Rachel Dolezal has just published a memoir: “In Full Color: Finding My Place in a Black and White World.” It’s just about as odd as you’d expect.
In addition to talking about growing up with her strictly religious parents when, she claims, she identified as black, Dolezal writes about such life highlights as being born in a teepee with Jesus Christ as a witness and being so poor that she played ball with freshly cut off chicken heads.
She wrote that she had read her grandmother’s National Geographic magazines, where she learned where blackness came from.
“I’d stir the water from the hose into the earth … and make thin, soupy mud, which I would then rub on my hands, arms, feet, and legs,” she wrote. “I would pretend to be a dark-skinned princess in the Sahara Desert or one of the Bantu women living in the Congo… imagining I was a different person living in a different place was one of the few ways … that I could escape the oppressive environment I was raised in.”
In the book, she also claimed that she was molested by her brother and that her parents would beat her for things as small as breaking a dish.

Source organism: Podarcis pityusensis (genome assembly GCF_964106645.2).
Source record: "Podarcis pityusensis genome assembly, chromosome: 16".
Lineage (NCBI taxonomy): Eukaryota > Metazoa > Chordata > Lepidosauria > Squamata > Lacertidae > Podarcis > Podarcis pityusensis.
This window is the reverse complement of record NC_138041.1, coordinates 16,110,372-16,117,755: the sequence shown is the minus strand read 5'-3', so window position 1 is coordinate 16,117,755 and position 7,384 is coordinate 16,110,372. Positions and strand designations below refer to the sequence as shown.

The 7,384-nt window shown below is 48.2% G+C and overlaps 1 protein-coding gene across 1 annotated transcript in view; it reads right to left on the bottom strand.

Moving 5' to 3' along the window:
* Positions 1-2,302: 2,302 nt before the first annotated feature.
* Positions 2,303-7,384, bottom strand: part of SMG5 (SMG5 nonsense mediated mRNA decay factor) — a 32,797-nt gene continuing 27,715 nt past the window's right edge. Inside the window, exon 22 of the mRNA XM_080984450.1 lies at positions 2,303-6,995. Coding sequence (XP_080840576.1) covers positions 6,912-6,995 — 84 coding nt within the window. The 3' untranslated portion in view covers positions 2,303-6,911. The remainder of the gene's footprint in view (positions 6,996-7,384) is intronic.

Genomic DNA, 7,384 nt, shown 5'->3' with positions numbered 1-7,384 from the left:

It wasn’t until her parents adopted four black children, which she says they did for tax reasons, that she “felt like I was truly part of a family.”
She then left her Montana home and attended college in Mississippi, where she began to change her look to fit what she saw as her identity. “As I got more involved with the [Black Student Association], campus activism, and my artwork, the more Afrocentric my appearance became,” Dolezal wrote.
She added, “It became easier for me to let them make assumptions about me. I noticed how much more relaxed and comfortable Black people who assumed I was Black were around me.”
“I felt less like I was adopting a new identity and more like I was unveiling one that had been there all along. Finally able to embrace my true self, I allowed the little girl I’d colored with a brown crayon so long ago to emerge.”